July 5, 2013

How Writing May Change You in 5 Steps. ~ Tyler Lewke

Gustave Flaubert, regarded as one of the best writers of the 19th century once said:

“The art of writing is the art of discovering what you believe.”

I’ve been a writer for as long as I can remember. But writing wasn’t an actual craft—a rigorous constant practice in my daily life until this last year.

Exactly 323 days ago (depending on when you read this) my friend and I began a sacred journey together.

He left town for a 100-day silent retreat; he dropped everything, turned off all technology, paid all his bills in advance and dialed out of the mainstream consciousness—he entered deep silence and remained within it, nearly all alone for the whole time (although he did say fuck inadvertently once when he fell off a ladder).

He didn’t read, didn’t watch TV, didn’t speak to anyone and slept outside on the earth as much as possible.

He designed and followed a daily practice and schedule of deep inward exploration.

I wanted to join him but was compelled to be “in retreat” without leaving my daily life.

Together we created a plan for me to commit to for the same 100 days…I don’t remember what it all entailed—just that I failed at every single one of them other than writing.

At the core of my commitment was to write every single day.

When he returned, in recognition of my failure and as a penance to myself, I decided to keep writing just a little longer.

Three hundred and twenty four days later, I can’t stop.

Some days I only write two sentences, other days I write a short novel.

Sometimes, it’s literal emotional puking. Other times, it’s a connection to a deeper wisdom that surprises me and reminds me of what I have access to if I really open up and get still.

Occasionally I look back and read something—I’ll randomly pick a day, and observe who I was versus who I am and notice how I’ve grown.

Over the longer time now, I can see the patterns—the emotions that repeat themselves, the areas that I get hung up on.

I can even see triggers…like if something happens on this day, within a few days I can notice the shift in my tone and cadence, the influence of whatever happened.

It’s allowed me to amp up some areas where joy and happiness were the result, and it’s allowed me to close some doors and avoid some things that weren’t healthy for me.

This has been an enormous gift—it’s exactly what Gustave said, I am finally discovering what I believe.

This discovery is the most amazing treasure—it’s as if I’ve found a road map for my life—by knowing what matters and what doesn’t, by understanding what I actually believe in versus just living for whatever…man, it’s literally priceless.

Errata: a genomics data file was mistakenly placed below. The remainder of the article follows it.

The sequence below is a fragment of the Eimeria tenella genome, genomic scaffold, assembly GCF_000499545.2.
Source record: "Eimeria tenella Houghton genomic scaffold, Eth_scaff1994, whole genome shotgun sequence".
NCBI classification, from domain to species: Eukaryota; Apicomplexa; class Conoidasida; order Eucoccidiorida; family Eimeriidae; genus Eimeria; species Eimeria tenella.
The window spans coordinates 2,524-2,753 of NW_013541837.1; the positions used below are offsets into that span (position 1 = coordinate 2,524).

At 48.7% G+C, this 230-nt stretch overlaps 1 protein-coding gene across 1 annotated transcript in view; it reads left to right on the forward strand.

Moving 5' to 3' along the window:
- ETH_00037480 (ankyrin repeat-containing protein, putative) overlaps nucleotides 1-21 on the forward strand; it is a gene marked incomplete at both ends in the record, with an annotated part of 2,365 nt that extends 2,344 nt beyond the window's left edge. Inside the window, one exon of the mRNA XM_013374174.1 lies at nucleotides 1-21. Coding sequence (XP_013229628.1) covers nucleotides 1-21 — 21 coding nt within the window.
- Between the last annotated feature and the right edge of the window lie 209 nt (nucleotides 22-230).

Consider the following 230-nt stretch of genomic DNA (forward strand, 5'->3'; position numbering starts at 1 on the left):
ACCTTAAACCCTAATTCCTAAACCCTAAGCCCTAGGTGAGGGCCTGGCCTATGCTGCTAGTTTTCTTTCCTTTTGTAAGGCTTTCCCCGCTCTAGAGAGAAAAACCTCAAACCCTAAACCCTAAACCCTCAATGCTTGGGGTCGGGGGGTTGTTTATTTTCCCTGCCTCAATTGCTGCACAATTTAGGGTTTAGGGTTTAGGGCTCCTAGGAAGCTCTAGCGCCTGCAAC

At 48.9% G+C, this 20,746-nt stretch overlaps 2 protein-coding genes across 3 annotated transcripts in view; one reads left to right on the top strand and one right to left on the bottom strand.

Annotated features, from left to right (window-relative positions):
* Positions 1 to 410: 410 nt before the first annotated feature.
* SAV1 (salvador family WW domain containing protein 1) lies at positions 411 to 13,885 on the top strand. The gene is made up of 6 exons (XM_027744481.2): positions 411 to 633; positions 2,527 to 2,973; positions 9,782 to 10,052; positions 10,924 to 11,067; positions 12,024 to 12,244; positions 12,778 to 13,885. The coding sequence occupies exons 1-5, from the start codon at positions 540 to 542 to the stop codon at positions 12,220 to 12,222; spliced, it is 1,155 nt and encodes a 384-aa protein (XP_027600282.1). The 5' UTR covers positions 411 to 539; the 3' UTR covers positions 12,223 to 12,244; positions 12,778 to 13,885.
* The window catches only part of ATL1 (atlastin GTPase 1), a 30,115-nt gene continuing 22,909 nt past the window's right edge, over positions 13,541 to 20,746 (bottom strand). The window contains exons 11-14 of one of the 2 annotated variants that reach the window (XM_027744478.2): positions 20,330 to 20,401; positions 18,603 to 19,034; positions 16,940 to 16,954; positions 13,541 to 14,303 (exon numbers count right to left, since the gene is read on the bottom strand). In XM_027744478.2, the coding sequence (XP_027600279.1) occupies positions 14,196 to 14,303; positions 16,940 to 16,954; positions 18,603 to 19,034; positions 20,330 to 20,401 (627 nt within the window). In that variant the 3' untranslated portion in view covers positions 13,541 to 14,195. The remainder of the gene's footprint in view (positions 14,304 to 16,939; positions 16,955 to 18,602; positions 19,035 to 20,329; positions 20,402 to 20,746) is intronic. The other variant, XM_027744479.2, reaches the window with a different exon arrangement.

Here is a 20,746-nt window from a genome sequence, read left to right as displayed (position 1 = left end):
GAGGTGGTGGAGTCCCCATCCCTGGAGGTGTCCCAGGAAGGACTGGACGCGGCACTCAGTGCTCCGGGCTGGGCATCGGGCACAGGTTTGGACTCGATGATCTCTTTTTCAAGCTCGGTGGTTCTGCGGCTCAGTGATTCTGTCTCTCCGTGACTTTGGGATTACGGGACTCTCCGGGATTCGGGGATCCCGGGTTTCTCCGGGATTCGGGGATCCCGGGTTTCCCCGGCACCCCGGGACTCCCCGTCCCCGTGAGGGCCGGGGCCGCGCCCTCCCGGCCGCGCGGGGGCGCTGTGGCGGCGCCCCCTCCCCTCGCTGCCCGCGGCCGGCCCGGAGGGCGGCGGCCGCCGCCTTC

I’ve shared this experience with people and they often remark how they’ve started countless journals, never fully expose themselves, never stick with it, never find that totally honest voice within.

Repeatedly I hear, “I can’t do that.”

To that, I say, bullshit.

Here’s how I did it:

1. One word at a time, one day at a time: I have several days where all I wrote is:  “I’m too tired to write.” Somehow, having to write that more than a couple times is just so lame, you compel yourself to keep going and dig deeper. Making the commitment to never miss, no matter what, it’s seriously necessary for a guy like me.

2. When you do miss, which you will, start again, immediately: I fell off a horse once and the crazy woman at the barn literally forced me to get back on so that I would learn the power of commitment and to overcome my fear. It works when you work it. No excuses. Go. Fall. Go. Fall. Eventually it’s more go, less fall, I promise.

3. Keep going, especially when you have no idea why you’re doing it and you see no benefit: I think this is the moment that is the most sacred. To practice setting aside judgment and expectation is really hard. But, if you write and open yourself up long enough, you’ll let go of wondering what it’s for, what good it’s doing, and you’ll just keep going. Then one day when you least expect it, the fruitage will come tumbling out and the benefits will be amazing.

4. Use passwords: Let’s be honest. And being honest for me means total privacy sometimes. I would not say exactly how I feel unless I felt totally safe because honestly I often sound totally fucking crazy and nobody but me needs to know exactly how nuts I can be.

5. Keep it simple: The only reason I’ve been able to make a commitment as rigorous as this is by keeping it totally simple, no rules, just write every day. Even two words. I tried to commit to 15 minutes a day and what happened was some days that felt like a lifetime and other days it felt like 4 seconds—so eventually I realized—just write. Technology for me is the only way this was possible. I use evernote and it syncs to my phone, my ipad and my computers. No matter where I am or what I’m doing I can write. And it all works in harmony, instantly. No excuses, ever.

So, I repeat his profound words again:

“The art of writing is the art of discovering what you believe.”

And I add my own:

“Discovering what you believe is discovering who you are”

This article has been adapted from the original which can be found here.


Tyler Lewke tried the simple life, it wasn’t for him. Instead, he’s an unlikely CEO and hard core believer in spirit at work. He’s irreverent and adventurously kind, committed to conscious living and helping wake up the world. On any given day, you can find him hiking the pacific coast, writing his daily blog, or in a board room in the Midwest redefining business as usual. Contact him directly at [email protected].



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Assistant Ed: Judith Andersson/Ed: Bryonie Wise

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